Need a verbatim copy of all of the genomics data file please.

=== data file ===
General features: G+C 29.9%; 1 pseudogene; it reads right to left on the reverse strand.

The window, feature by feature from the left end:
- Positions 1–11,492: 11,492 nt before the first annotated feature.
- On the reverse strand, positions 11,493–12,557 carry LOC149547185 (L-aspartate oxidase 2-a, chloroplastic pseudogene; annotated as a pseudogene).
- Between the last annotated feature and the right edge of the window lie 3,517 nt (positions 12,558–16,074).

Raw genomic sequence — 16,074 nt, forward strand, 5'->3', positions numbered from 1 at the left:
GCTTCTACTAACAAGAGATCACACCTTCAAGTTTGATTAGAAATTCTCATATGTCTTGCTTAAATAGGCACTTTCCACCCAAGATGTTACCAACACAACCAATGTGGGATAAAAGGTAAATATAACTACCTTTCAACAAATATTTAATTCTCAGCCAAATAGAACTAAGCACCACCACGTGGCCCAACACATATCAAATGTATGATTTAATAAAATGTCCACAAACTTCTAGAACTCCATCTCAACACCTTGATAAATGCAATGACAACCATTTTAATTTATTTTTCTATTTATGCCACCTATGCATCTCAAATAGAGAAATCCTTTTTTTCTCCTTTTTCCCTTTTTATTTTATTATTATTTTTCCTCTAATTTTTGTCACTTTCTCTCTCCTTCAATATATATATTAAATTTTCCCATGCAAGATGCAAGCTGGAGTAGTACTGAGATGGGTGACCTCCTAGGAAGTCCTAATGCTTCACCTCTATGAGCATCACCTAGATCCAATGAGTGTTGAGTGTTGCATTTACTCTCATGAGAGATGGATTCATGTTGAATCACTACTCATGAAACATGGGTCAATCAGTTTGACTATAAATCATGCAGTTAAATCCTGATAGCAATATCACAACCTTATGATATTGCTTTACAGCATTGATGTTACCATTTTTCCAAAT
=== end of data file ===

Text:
General features: G+C 29.9%; 1 pseudogene; it reads right to left on the reverse strand.

The window, feature by feature from the left end:
- Positions 1–11,492: 11,492 nt before the first annotated feature.
- On the reverse strand, positions 11,493–12,557 carry LOC149547185 (L-aspartate oxidase 2-a, chloroplastic pseudogene; annotated as a pseudogene).
- Between the last annotated feature and the right edge of the window lie 3,517 nt (positions 12,558–16,074).

Raw genomic sequence — 16,074 nt, forward strand, 5'->3', positions numbered from 1 at the left:
GCTTCTACTAACAAGAGATCACACCTTCAAGTTTGATTAGAAATTCTCATATGTCTTGCTTAAATAGGCACTTTCCACCCAAGATGTTACCAACACAACCAATGTGGGATAAAAGGTAAATATAACTACCTTTCAACAAATATTTAATTCTCAGCCAAATAGAACTAAGCACCACCACGTGGCCCAACACATATCAAATGTATGATTTAATAAAATGTCCACAAACTTCTAGAACTCCATCTCAACACCTTGATAAATGCAATGACAACCATTTTAATTTATTTTTCTATTTATGCCACCTATGCATCTCAAATAGAGAAATCCTTTTTTTCTCCTTTTTCCCTTTTTATTTTATTATTATTTTTCCTCTAATTTTTGTCACTTTCTCTCTCCTTCAATATATATATTAAATTTTCCCATGCAAGATGCAAGCTGGAGTAGTACTGAGATGGGTGACCTCCTAGGAAGTCCTAATGCTTCACCTCTATGAGCATCACCTAGATCCAATGAGTGTTGAGTGTTGCATTTACTCTCATGAGAGATGGATTCATGTTGAATCACTACTCATGAAACATGGGTCAATCAGTTTGACTATAAATCATGCAGTTAAATCCTGATAGCAATATCACAACCTTATGATATTGCTTTACAGCATTGATGTTACCATTTTTCCAAAT